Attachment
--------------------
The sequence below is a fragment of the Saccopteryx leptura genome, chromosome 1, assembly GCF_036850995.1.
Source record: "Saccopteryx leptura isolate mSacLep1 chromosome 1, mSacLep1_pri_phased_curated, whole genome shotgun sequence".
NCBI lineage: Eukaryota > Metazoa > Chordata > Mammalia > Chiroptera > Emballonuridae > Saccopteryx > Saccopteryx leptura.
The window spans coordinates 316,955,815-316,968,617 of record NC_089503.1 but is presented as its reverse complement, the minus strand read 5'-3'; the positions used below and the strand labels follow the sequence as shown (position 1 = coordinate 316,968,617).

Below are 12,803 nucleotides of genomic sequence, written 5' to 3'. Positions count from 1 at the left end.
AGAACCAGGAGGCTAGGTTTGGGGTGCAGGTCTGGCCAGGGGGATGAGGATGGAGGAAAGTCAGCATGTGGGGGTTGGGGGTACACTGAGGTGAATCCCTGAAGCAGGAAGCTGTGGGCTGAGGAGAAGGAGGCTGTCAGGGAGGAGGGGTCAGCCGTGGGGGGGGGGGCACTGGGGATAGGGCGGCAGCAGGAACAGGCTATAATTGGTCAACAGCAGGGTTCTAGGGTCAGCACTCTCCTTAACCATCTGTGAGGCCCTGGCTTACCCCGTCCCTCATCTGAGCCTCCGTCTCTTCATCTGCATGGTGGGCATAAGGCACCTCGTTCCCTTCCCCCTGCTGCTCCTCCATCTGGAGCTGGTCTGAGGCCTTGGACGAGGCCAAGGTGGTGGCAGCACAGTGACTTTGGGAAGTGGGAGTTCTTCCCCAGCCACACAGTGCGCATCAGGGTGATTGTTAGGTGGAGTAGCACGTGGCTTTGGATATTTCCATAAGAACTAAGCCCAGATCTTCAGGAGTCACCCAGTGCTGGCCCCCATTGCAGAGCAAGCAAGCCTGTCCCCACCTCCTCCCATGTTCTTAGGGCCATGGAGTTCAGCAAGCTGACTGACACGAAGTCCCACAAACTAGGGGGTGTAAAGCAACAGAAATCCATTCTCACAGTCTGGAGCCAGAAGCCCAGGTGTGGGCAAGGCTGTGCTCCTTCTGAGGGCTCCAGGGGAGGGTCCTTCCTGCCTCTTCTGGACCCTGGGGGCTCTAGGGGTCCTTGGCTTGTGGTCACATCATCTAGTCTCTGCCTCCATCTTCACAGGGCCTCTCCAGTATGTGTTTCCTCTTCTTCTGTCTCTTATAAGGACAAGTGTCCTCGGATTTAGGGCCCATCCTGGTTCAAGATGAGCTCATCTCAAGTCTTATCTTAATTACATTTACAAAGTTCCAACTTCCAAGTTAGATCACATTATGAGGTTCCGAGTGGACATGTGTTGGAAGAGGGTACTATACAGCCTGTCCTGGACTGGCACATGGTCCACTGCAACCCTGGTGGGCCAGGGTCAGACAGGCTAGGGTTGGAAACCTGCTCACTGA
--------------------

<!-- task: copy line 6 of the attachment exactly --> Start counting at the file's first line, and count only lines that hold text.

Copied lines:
AGAACCAGGAGGCTAGGTTTGGGGTGCAGGTCTGGCCAGGGGGATGAGGATGGAGGAAAGTCAGCATGTGGGGGTTGGGGGTACACTGAGGTGAATCCCTGAAGCAGGAAGCTGTGGGCTGAGGAGAAGGAGGCTGTCAGGGAGGAGGGGTCAGCCGTGGGGGGGGGGGCACTGGGGATAGGGCGGCAGCAGGAACAGGCTATAATTGGTCAACAGCAGGGTTCTAGGGTCAGCACTCTCCTTAACCATCTGTGAGGCCCTGGCTTACCCCGTCCCTCATCTGAGCCTCCGTCTCTTCATCTGCATGGTGGGCATAAGGCACCTCGTTCCCTTCCCCCTGCTGCTCCTCCATCTGGAGCTGGTCTGAGGCCTTGGACGAGGCCAAGGTGGTGGCAGCACAGTGACTTTGGGAAGTGGGAGTTCTTCCCCAGCCACACAGTGCGCATCAGGGTGATTGTTAGGTGGAGTAGCACGTGGCTTTGGATATTTCCATAAGAACTAAGCCCAGATCTTCAGGAGTCACCCAGTGCTGGCCCCCATTGCAGAGCAAGCAAGCCTGTCCCCACCTCCTCCCATGTTCTTAGGGCCATGGAGTTCAGCAAGCTGACTGACACGAAGTCCCACAAACTAGGGGGTGTAAAGCAACAGAAATCCATTCTCACAGTCTGGAGCCAGAAGCCCAGGTGTGGGCAAGGCTGTGCTCCTTCTGAGGGCTCCAGGGGAGGGTCCTTCCTGCCTCTTCTGGACCCTGGGGGCTCTAGGGGTCCTTGGCTTGTGGTCACATCATCTAGTCTCTGCCTCCATCTTCACAGGGCCTCTCCAGTATGTGTTTCCTCTTCTTCTGTCTCTTATAAGGACAAGTGTCCTCGGATTTAGGGCCCATCCTGGTTCAAGATGAGCTCATCTCAAGTCTTATCTTAATTACATTTACAAAGTTCCAACTTCCAAGTTAGATCACATTATGAGGTTCCGAGTGGACATGTGTTGGAAGAGGGTACTATACAGCCTGTCCTGGACTGGCACATGGTCCACTGCAACCCTGGTGGGCCAGGGTCAGACAGGCTAGGGTTGGAAACCTGCTCACTGA